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  6. Resuming execution. Select Debug > Continue to resume execution. Line 23 executes, crediting the account with the deposit amount, and the program enters break mode again at line 26. Select Debug > Windows > Locals. The updated balance instance variable and Balance property value are now displayed (Fig. C.14).

    Figure C.14. Displaying the value of local variables.

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  7. Modifying values. Based on the value input by the user (49.99), the account balance output by the program should be $99.99. However, you can use the Locals window to change variable values during program execution. This can be valuable for experimenting with different values and for locating logic errors in programs. In the Locals window, click the Value field in the balance row to select the value 99.99. Type 66.99, then press Enter. The debugger changes the value of balance (and the Balance property as well), then displays its new value in red (Fig. C.15). Now select Debug > Continue to execute lines 2627. Notice that the new value of balance is displayed in the Command Prompt window.

    Figure C.15. Modifying the value of a variable.

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  8. Stopping the debugging session. Select Debug > Stop Debugging. Delete all breakpoints.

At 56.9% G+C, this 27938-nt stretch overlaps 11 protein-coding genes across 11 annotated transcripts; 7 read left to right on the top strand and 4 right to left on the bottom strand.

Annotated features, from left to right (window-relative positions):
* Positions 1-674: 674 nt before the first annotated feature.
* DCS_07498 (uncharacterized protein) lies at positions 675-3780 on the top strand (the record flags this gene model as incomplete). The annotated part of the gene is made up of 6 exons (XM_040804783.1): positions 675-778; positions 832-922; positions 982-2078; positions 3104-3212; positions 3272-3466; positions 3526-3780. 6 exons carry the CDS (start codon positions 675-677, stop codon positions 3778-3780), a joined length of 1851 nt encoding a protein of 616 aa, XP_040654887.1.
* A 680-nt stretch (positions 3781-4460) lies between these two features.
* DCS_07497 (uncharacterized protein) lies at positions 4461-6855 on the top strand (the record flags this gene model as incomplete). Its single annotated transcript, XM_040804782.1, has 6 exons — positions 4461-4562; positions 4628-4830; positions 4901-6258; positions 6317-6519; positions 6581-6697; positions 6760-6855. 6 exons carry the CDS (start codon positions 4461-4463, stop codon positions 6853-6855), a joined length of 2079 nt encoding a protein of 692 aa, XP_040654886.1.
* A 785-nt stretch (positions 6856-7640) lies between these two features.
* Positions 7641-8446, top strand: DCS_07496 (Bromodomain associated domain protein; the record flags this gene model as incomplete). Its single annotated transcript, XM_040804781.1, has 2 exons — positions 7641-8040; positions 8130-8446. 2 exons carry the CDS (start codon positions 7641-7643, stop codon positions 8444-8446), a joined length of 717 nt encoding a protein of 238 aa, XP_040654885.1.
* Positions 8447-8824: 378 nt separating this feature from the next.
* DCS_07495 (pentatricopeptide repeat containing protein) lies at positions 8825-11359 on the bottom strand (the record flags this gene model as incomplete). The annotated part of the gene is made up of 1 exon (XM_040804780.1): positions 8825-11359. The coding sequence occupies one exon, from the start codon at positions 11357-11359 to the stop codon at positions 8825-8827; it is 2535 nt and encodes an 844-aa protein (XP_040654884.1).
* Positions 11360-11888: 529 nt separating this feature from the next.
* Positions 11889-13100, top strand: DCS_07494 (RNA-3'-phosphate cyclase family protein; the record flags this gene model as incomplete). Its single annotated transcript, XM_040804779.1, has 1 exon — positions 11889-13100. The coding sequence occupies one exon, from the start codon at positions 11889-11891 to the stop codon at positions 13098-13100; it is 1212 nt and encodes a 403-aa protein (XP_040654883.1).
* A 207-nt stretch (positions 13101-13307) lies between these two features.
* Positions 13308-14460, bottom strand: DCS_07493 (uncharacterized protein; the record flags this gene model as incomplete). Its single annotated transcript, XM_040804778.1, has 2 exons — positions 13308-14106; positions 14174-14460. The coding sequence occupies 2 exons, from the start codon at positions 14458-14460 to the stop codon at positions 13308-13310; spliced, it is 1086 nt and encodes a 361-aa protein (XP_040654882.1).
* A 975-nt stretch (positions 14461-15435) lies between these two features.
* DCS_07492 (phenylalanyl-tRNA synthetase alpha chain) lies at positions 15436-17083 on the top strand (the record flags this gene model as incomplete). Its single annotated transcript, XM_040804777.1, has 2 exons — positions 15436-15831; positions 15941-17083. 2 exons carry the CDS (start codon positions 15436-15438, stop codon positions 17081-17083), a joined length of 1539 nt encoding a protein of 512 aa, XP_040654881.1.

C 4 Controlling Execution Using the Step Into, Step Over, Step Out and Continue Commands

Preface

Index

    Introduction to Computers, the Internet and Visual C#

    Introduction to the Visual C# 2005 Express Edition IDE

    Introduction to C# Applications

    Introduction to Classes and Objects

    Control Statements: Part 1

    Control Statements: Part 2

    Methods: A Deeper Look

    Arrays

    Classes and Objects: A Deeper Look

    Object-Oriented Programming: Inheritance

    Polymorphism, Interfaces & Operator Overloading

    Exception Handling

    Graphical User Interface Concepts: Part 1

    Graphical User Interface Concepts: Part 2

    Multithreading

    Strings, Characters and Regular Expressions

    Graphics and Multimedia

    Files and Streams

    Extensible Markup Language (XML)

    Database, SQL and ADO.NET

    ASP.NET 2.0, Web Forms and Web Controls

    Web Services

    Networking: Streams-Based Sockets and Datagrams

    Searching and Sorting

    Data Structures

    Generics

    Collections

    Appendix A. Operator Precedence Chart

    Appendix B. Number Systems

    Appendix C. Using the Visual Studio 2005 Debugger

    Appendix D. ASCII Character Set

    Appendix E. Unicode®

    Appendix F. Introduction to XHTML: Part 1

    Appendix G. Introduction to XHTML: Part 2

    Appendix H. HTML/XHTML Special Characters

    Appendix I. HTML/XHTML Colors

    Appendix J. ATM Case Study Code

    Appendix K. UML 2: Additional Diagram Types

    Appendix L. Simple Types

    Index



    Visual C# How to Program
    Visual C# 2005 How to Program (2nd Edition)
    ISBN: 0131525239
    EAN: 2147483647
    Year: 2004
    Pages: 600